Tell the Wolves I'm Home by Carol Rifka Brunt

A shocking start to a superb novel about love, loss, grief and friendship. I love how this sentence represents both life and death and the importance of capturing certain moments in our lives.

3. "People are afraid to merge on freeways in Los Angeles."


Less than Zero by Bret Easton Ellis

This is a first sentence I think one can truly appreciate after reading the book, but it is perfect to set the atmosphere. Fear is a keyword here. There is fear of merging and fear of the city, Los Angeles. This sentence brings a lot of questions with itself and hints that the book won't only focus on the protagonist but on a group of people, on a generation that has a choice to make.

4. “It is a truth universally acknowledged, that a single man in possession of a good fortune must be in want of a wife.”


Pride and Prejudice by Jane Austen

I don't think this one requires an explanation. I like the familiarity of it. There isn't a bookworm on the planet that doesn't know this first sentence.

5. "Ships at a distance have every man's wish on board." 


 Their Eyes were watching God by Zora Neale Hurston

 Zora Neale Hurston's beautifully poetic prose grips you in the very first sentence and doesn't let you go. Her mastery of the language is amazing. In her case it is not only the first sentence that is memorable but many others too.

 So these are some of my favourite beginnings. What are your favourite first sentences? Please, tell me in a comment below.

18 Feb 2017

Stacking the Shelves #3


Stacking the Shelves is a weekly meme hosted by Tynga's Reviews that makes it possible to share with other bookworms what books you added to your shelves physical or virtual during the week.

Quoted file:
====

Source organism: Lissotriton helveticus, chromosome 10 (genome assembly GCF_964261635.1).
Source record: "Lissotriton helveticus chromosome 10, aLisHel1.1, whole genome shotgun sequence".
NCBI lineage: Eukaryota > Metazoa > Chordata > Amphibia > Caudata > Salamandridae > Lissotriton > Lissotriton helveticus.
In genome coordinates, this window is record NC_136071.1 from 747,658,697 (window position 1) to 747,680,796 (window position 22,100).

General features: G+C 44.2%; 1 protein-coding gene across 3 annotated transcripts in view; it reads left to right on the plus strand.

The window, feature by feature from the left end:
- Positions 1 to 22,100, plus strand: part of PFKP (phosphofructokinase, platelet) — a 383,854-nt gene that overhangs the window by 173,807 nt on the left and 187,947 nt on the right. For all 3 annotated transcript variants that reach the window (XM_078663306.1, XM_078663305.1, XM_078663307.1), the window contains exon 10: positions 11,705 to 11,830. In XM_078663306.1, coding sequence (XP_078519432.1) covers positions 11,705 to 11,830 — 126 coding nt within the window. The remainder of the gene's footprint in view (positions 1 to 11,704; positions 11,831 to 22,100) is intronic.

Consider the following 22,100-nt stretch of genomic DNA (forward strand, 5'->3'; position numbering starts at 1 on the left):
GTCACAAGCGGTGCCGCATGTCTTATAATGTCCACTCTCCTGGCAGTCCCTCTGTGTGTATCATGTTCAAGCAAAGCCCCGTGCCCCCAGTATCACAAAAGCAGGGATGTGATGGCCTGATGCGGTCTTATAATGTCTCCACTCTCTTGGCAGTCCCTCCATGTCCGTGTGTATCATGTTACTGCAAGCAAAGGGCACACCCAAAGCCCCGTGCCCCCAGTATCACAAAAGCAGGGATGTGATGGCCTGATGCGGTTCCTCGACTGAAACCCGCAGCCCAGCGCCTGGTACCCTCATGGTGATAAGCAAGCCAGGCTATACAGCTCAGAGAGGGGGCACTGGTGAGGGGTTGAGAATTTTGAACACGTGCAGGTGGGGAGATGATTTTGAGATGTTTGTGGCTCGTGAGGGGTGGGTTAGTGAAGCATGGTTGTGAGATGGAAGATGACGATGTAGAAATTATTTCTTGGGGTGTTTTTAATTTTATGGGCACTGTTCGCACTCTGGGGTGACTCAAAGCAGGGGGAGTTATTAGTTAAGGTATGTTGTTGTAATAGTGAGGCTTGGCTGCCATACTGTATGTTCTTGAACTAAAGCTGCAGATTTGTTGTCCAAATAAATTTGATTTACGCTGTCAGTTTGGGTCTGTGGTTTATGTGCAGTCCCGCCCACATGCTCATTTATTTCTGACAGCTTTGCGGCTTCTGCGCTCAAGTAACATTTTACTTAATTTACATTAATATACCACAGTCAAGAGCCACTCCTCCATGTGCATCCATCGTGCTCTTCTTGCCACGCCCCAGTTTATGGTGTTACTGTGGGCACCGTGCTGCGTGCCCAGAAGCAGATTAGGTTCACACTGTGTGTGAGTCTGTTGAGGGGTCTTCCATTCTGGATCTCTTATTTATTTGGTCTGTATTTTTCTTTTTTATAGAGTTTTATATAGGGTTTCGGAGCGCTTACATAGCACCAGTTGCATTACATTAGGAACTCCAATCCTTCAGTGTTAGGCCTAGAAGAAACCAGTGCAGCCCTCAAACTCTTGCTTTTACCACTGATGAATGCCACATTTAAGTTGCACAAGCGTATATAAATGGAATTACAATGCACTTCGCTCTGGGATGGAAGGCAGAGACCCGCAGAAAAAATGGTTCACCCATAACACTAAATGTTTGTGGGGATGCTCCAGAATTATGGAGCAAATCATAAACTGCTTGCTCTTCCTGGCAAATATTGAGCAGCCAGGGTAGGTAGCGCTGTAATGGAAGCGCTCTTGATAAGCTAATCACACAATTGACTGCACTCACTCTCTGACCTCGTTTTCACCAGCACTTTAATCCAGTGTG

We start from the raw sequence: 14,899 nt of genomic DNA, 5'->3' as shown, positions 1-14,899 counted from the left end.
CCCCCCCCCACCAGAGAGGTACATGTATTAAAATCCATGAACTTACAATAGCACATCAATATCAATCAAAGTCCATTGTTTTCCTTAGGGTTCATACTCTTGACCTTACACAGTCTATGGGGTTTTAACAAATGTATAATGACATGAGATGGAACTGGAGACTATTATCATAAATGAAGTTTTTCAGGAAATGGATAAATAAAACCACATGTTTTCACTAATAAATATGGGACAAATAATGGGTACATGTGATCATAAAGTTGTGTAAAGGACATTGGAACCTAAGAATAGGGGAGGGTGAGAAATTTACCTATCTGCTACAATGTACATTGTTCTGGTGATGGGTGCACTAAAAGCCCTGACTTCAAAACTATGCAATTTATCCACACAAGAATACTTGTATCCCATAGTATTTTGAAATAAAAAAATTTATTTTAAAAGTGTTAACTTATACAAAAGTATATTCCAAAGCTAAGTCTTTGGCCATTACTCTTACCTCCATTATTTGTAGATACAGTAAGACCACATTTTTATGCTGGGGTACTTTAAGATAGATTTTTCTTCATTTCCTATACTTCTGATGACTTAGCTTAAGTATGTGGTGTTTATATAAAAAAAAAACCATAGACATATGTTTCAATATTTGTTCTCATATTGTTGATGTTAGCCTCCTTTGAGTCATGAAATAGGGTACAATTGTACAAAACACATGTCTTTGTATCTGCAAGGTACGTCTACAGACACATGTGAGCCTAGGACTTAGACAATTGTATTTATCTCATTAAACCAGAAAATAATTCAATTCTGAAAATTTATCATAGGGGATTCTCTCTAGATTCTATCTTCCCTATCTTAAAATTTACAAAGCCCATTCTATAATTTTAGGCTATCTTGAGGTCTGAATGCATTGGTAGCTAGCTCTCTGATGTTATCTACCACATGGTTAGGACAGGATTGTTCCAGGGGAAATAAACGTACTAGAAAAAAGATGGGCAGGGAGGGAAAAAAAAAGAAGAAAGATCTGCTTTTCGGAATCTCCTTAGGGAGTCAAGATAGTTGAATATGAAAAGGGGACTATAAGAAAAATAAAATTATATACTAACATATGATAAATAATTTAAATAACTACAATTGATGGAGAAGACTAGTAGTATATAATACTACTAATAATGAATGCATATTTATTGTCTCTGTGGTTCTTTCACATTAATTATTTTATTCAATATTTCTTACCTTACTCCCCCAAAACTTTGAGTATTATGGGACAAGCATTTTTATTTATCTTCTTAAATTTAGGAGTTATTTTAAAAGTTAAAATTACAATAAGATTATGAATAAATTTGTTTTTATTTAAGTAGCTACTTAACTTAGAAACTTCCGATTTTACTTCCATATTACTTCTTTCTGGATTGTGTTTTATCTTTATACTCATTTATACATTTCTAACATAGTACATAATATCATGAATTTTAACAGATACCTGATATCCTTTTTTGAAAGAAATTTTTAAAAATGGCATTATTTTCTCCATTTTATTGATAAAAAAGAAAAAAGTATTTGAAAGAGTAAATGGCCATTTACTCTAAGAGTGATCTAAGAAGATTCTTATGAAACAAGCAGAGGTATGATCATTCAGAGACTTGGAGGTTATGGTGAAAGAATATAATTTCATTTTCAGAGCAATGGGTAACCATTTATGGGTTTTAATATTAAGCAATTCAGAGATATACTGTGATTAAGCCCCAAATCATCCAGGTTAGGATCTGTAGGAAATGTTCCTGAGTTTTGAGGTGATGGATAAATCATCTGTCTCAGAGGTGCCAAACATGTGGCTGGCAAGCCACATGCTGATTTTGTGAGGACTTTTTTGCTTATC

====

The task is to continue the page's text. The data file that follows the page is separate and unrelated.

This week I received two physical copies through the post, both of them I ordered online:

Title: El Príncipe de la Niebla (The Prince of Mist)

Author: Carlos Ruiz Zafón

Synopsis:

In 1943, Max Carver's father a watchmaker and inventor decides to move his family to a small town on the coast, to an abandoned house that holds many secrets and stories of its own. Behind the house Max discovers an overgrown garden surrounded by a metal fence topped with a six-pointed star. In the centre is a large statue of a clown set in another six-pointed star.

As the family settles in they grow increasingly uneasy: Max’s sister Alicia has disturbing dreams while his other sister, Irina, hears voices whispering to her from an old wardrobe. With his new friend Roland, Max also discovers the wreck of a boat that sank many years ago in a terrible storm. Everyone on board perished except for one man - an engineer who built the lighthouse at the end of the beach.

As they learn more about the wreck, the chilling story of a legendary figure called the Prince of Mist begins to emerge...

The Prince of Mist is the first book in Carlos Ruiz Zafón's middle grade series called Niebla (means fog or mist in Spanish). I've decided to start this series because I absolutely adored The Shadow of the Wind find my review here and I think it's time for me to start reading in Spanish as well (I've done a language exam but I've still got a lot to learn).

The three books in the series:

Title: Joseph Severn A Life: The Rewards of Friendship

Author: Sue Brown



Joseph Severn was a painter and a very dear friend of John Keats. I have a personal little project in progress that is about discovering those people's life and work that gathered around Leigh Hunt in the 1810s and thus were part of the literary/art circle of the era. I have mentioned before on this blog before that I love the Romantics and this purchase is just another proof of that.






This is my haul for now. What books did you put your hands on this week?
And another question for today:
Have you ever read a book in a language that is not English and not your mother tongue?